I love gingerbread. It’s always been one of my favorite flavors, particularly when served warm with some soft cream. It represents the essence of winter comfort food, not too sweet, with depths of flavor beyond most other desserts. But that depth was sometimes illusory, as it was just a smack of molasses paired with a touch of ground ginger. This holiday season, I wanted more flavor. I wanted more complexity. I wanted a goddamned adult version of gingerbread.
Thank goodness for Karen Barker.
Barker, the co-owner and Beard Award winning pastry chef of Durham’s Magnolia Grill, has the hand’s-down-bet-the-farm-you-can-take-it-to-the-bank-absolute-best gingerbread you’ll ever taste. This isn’t one of those pale cakes that you whip together in 2 minutes that will still taste just fine. This is a dark, foreboding-looking gingerbread, with three types of ginger, coffee, black pepper, and dry mustard in it. It’s a gingerbread that has some kick, without being piquant. It’s not a dense cake, but it’s really rich. And when paired with something somewhat sweet, like Barker’s Hot Buttered Rum Raisin Sauce and some vanilla-nutmeg ice cream — oh, my.
And that’s what my guests were saying last week when I concluded a 6 course dinner party last weekend. This dish is a winner. This gingerbread means business. And hell, yeah, I made three of those cakes, so there was plenty for breakfast the rest of the week.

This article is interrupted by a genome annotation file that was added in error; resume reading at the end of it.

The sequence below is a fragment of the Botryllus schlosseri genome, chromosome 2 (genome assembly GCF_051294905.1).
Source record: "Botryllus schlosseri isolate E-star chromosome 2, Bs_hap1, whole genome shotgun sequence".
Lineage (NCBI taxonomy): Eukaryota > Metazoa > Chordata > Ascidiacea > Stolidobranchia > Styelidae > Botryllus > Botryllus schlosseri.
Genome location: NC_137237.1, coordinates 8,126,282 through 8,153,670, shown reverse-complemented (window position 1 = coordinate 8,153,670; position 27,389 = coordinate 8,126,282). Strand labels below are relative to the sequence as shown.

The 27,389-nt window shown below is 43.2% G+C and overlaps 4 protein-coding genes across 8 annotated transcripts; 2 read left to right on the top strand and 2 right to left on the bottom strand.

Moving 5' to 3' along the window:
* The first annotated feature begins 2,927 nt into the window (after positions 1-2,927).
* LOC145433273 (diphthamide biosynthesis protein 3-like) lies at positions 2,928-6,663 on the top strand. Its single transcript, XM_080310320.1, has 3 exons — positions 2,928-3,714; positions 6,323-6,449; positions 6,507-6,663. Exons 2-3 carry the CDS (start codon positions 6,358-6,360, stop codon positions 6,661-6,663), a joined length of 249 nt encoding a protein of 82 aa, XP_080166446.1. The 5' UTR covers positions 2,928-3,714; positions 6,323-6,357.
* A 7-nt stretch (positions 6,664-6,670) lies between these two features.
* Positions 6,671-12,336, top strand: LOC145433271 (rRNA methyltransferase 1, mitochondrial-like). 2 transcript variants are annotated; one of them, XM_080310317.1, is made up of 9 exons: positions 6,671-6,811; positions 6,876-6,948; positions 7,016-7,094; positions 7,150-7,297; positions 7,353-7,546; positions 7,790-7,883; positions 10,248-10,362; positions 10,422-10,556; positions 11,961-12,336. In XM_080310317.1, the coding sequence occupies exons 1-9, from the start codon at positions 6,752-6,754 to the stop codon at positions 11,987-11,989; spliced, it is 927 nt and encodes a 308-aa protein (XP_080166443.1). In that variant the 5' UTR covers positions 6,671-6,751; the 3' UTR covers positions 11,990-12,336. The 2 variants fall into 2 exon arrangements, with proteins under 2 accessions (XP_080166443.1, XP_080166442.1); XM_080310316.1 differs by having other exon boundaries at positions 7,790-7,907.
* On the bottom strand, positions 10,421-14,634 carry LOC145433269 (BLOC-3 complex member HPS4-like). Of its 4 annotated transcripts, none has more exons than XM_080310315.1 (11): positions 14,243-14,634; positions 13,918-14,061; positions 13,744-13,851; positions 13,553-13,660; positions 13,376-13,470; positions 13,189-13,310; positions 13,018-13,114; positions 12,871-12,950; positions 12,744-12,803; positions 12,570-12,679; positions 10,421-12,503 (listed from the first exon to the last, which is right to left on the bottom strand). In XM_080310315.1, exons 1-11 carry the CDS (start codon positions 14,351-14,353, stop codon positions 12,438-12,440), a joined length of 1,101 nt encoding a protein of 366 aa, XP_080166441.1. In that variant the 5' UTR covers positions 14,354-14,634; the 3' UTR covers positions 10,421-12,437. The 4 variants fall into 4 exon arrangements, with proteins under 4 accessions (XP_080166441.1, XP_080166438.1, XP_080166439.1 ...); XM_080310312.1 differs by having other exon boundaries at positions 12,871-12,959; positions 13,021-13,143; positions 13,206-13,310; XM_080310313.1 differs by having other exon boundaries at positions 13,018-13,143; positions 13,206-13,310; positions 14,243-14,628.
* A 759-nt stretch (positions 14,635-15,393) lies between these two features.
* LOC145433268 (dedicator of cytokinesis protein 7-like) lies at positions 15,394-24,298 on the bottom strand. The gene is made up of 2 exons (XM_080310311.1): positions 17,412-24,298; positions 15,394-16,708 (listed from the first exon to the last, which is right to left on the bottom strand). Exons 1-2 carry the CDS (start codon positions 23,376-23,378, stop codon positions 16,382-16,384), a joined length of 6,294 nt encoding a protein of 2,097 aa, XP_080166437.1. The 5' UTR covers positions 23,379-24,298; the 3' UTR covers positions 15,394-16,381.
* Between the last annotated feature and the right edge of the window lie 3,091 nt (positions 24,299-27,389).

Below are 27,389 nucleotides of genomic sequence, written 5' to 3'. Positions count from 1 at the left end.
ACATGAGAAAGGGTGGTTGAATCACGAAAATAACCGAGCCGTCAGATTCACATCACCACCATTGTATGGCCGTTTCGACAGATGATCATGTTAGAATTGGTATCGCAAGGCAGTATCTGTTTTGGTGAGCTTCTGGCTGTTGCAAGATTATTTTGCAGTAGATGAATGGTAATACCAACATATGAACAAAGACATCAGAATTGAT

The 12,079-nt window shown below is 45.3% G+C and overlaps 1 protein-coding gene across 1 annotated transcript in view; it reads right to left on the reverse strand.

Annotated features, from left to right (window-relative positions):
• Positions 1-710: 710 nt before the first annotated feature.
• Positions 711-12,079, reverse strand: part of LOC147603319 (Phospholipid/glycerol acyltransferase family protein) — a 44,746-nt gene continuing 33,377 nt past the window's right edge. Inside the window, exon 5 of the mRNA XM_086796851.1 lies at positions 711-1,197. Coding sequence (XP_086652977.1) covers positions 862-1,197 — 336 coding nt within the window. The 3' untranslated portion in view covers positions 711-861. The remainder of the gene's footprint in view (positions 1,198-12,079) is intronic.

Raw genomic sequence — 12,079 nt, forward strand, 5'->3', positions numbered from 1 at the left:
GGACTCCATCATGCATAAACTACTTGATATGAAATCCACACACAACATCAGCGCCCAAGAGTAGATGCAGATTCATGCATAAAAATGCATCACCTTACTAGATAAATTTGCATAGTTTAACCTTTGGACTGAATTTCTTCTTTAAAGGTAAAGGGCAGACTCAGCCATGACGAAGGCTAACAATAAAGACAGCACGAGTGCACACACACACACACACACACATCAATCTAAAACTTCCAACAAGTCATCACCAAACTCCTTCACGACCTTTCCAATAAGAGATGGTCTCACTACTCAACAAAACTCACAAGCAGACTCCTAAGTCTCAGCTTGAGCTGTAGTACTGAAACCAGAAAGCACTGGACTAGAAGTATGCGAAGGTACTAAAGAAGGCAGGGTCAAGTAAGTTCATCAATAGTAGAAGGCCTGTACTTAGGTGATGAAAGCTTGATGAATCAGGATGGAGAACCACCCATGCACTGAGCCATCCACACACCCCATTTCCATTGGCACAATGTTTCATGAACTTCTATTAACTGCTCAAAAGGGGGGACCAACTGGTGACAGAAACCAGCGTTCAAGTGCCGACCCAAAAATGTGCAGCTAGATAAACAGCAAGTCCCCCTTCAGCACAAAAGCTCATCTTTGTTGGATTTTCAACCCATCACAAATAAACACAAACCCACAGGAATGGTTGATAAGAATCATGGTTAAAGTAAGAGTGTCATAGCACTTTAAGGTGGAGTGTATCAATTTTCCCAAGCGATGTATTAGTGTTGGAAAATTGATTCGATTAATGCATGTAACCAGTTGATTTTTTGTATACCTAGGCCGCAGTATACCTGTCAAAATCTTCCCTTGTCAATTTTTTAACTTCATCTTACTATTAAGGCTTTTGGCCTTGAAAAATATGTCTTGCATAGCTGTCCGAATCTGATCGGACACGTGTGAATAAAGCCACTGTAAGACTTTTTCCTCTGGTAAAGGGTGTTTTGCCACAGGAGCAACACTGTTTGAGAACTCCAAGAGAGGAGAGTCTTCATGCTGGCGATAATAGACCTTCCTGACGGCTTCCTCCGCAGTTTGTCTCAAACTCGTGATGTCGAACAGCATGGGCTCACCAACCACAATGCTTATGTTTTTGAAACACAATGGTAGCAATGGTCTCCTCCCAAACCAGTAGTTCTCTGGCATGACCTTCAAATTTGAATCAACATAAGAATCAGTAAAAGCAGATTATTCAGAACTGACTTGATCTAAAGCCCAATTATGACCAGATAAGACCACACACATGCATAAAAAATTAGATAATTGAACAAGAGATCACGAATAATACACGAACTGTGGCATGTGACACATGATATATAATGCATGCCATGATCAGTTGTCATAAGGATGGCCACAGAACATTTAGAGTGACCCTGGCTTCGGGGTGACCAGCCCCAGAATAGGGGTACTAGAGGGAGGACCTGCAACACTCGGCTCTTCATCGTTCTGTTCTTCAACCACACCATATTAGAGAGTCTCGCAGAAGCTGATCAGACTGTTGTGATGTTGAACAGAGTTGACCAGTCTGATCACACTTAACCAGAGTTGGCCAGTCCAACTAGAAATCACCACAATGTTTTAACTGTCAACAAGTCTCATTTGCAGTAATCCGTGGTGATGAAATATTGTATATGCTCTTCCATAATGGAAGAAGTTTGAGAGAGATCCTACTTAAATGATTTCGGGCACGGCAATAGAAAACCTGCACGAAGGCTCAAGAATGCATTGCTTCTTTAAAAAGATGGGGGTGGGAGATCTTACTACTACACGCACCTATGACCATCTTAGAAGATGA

- 2-1/2 cups flour
- 1/2 tsp cinnamon
- 1/2 tsp ground cloves
- 1/2 tsp freshly ground black pepper
- 1/2 tsp ground ginger
- 1/4 tsp dry mustard
- 1/2 tsp kosher salt
- 8 Tbsp (1 stick) unsalted butter
- 1 cup sugar
- 2 Tbsp peeled, very finely chopped fresh ginger
- 2 Tbsp finely chopped crystallized ginger
- 2 eggs
- 1/4 cup canola or vegetable oil
- 1 cup molasses
- 1/2 cup brewed coffee
- 2 tsp baking soda
- 1/2 cup orange juice
Preheat oven to 350 F. Butter a 9X9X2 square pan or a 10X2 round pan. Line bottom with parchment paper, and butter the paper.
Whisk together the flour, cinnamon, cloves, black pepper, ground ginger, dry mustard and salt.
With a mixer, cream butter with the sugar and the fresh and crystallized ginger. Add eggs one at a time to blend.
Slowly add the oil and then the molasses. Mix to blend.
Gradually add the flour and spice mix until just barely blended, scraping bowl as needed.
Heat up the coffee in a small saucepan to a simmer, add the baking soda, stir, and add to the mix. Add the orange juice until fully combined. The batter will be thinner than what you would expect.
Pour batter into the pan and bake at 350F for about an hour and a toothpick comes out clean. Cool in pan. Invert onto parchment paper, and then flip back over onto serving platter. Eat. And then eat some more.
From “Sweet stuff: Karen Barker’s American Desserts” by Karen Barker, University of North Carolina Press